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  • Writer's pictureSarah Chase

Brain Food: 12.31.18

LinkedIn does a really good job of providing an editorialized list of intelligent articles, on a daily basis, that will give you a real pulse on the day. They call it the Daily Rundown and you can subscribe HERE (I highly recommend it as a great way to start your day!)

Since I'm no longer on Facebook and can't inflict my "shares" on folks, I thought I'd take some inspiration from LinkedIn and provide a weekly list of curated articles that I think you might enjoy.

Have you ever wondered "How Much of the Internet is Fake"?

I found this pretty staggering, but also (*sigh*) easily understandable ... "How much of the internet is fake? Studies generally suggest that, year after year, less than 60 percent of web traffic is human; some years, according to some researchers, a healthy majority of it is bot. For a period of time in 2013, the Times reported this year, a full half of YouTube traffic was “bots masquerading as people,” a portion so high that employees feared an inflection point after which YouTube’s systems for detecting fraudulent traffic would begin to regard bot traffic as real and human traffic as fake. They called this hypothetical event “the Inversion.”

Speaking of fake stuff ... all those online ads could be costing you more when you shop online. Think it's cheaper to shop online? Think again. Oh, and talk about impulse buys ... "One study found that consumers spent twice as much money online as they thought they had." Do yourself a favor in 2019-- walk to the store. You'll spend less and burn a few calories.

Did you know that Brian May, the legendary guitarist from Queen, is releasing a new single for ... NASA? Yes, it's true! May is an astrophysicist by trade and he's been a behind-the-scenes contributor on NASA projects for several years. But, unfortunately, you won't be able to watch tonight's May/NASA festivities because NASA's live TV feed is shut down due to the government shut down.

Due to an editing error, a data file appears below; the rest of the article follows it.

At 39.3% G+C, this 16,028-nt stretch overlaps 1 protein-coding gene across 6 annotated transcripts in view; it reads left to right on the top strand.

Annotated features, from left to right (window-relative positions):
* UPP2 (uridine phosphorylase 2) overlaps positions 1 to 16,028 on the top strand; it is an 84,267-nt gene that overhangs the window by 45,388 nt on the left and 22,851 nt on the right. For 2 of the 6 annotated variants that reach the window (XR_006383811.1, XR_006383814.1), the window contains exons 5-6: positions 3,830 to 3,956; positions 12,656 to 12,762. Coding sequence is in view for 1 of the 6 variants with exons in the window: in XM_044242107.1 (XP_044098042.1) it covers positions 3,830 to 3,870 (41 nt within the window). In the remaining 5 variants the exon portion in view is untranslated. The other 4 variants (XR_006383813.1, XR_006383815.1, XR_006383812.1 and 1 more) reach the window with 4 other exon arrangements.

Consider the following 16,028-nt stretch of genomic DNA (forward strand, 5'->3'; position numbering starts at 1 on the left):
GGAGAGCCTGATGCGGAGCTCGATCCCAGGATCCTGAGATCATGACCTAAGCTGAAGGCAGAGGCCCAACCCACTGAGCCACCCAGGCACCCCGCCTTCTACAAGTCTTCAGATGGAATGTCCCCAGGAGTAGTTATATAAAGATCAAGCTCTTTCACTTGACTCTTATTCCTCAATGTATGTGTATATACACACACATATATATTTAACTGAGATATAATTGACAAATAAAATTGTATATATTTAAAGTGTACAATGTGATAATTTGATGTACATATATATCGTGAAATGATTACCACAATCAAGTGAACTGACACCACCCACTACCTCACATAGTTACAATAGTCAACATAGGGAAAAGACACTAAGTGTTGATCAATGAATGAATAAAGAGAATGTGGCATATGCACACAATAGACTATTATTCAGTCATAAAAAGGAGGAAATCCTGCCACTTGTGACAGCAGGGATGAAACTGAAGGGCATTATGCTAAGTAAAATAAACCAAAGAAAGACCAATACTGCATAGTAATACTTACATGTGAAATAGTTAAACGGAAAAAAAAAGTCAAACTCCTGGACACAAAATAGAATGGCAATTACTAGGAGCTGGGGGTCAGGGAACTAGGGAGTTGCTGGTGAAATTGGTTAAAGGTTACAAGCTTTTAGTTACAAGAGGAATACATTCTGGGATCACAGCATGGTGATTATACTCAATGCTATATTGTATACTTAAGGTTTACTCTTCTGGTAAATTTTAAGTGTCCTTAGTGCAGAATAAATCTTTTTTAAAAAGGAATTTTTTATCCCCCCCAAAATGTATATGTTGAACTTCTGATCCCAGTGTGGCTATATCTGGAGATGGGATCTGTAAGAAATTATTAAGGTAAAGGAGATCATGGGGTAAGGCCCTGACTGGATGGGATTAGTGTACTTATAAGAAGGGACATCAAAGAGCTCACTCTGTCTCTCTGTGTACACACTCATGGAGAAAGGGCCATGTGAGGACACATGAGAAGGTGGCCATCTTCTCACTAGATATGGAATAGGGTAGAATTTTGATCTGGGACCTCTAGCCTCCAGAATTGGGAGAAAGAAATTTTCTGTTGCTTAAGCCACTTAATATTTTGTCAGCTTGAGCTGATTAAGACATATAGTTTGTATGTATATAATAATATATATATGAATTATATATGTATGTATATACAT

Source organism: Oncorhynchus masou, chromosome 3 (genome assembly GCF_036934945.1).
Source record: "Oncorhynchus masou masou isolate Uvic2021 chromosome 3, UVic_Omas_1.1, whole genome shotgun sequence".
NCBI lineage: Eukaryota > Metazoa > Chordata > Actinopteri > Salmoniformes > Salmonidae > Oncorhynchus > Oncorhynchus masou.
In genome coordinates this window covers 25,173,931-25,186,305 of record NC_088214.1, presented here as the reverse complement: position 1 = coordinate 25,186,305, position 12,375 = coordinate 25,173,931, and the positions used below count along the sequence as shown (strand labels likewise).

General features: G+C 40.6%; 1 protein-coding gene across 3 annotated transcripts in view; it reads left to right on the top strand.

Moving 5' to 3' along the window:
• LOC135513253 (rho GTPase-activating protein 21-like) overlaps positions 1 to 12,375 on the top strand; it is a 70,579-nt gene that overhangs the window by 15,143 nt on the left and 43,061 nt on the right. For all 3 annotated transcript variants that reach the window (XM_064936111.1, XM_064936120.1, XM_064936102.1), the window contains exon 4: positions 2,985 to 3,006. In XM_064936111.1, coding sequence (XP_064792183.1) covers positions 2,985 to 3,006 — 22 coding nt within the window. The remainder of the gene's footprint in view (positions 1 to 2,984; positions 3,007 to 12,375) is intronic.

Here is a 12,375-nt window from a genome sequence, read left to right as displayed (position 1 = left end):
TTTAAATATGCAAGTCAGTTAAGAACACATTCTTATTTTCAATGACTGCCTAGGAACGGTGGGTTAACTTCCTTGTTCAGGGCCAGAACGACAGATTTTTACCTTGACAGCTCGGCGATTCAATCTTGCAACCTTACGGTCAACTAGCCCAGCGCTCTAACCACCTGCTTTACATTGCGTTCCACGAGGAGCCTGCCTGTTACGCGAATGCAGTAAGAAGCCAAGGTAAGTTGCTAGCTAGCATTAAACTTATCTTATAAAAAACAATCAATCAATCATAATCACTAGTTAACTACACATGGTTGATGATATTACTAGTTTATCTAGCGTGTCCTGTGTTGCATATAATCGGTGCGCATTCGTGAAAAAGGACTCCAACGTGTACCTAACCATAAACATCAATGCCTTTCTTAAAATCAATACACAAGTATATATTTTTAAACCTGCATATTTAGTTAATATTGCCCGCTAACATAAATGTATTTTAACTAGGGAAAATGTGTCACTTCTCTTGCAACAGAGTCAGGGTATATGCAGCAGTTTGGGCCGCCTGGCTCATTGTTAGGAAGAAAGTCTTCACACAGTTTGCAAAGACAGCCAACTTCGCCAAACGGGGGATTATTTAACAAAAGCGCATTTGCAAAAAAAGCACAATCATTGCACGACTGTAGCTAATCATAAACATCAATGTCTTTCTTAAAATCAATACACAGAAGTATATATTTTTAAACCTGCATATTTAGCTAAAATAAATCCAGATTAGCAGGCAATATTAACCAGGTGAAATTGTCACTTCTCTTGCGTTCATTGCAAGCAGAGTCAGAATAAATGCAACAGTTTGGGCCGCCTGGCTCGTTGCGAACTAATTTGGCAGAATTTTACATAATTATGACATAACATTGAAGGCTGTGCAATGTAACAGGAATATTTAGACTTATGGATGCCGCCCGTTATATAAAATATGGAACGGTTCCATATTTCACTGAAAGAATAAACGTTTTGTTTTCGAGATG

If you love Black Mirror, you'll either love or hate this idea ... Is it time to automate politicians? Those currently impacted by the government shutdown might find some merit in this.

I'm biased about these next few articles because I work with communication professionals who teach improv as the basis of effective communication. So, I'm always reading about new studies and the research that supports what we do. These are 3 good ones from this week's reading ...

1. For anyone who's been through Alda Method® training and knows about "ta da" ... this one is for you: How Perfectionism Can Be Destructive. I sent this article to Alan Alda and he wrote back, "A principle I discovered on my own when I was 16. My motto was “Moderation in all things — especially moderation.” Truth kids, truth.

2. Most liberal arts grads are way ahead on this one, it's one of the areas where we have a distinct advantage over our STEM friends ... Soft skills training brings substantial returns on investment. Oh, and soft skills training even means higher wages for women and improved socio-economic conditions, "She and her coauthors surveyed women who had taken part in the training and women who had not. Not only did those who’d been trained have marginally larger incomes — a half a percent — but they had better opinions of themselves as workers, took more advantage of government programs, were more likely to request training for hard skills, and saved more for their children’s educations. In the end, the soft skills program seemed to empower women both in and out of the workplace."

3. Lighten up, you'll live longer and your work colleagues will thank you. A new study proves that humor can reduce workplace stress. Sign me up for this study!

And finally ... a little something seasonal. I'm an avid reader of The Conversation (another good one to subscribe to!) and I recently came across a little scholarly debate about the legendary, or not, Star of Bethlehem. Read ... What can science tell us about the Star of Bethlehem, Does it matter if there was really a Star of Bethlehem, and finally Can astronomy explain the biblical Star of Bethlehem? No doubt many of you have wildly differing scientific and religious views ... so, I thoroughly welcome a healthy debate over this. What do you think?

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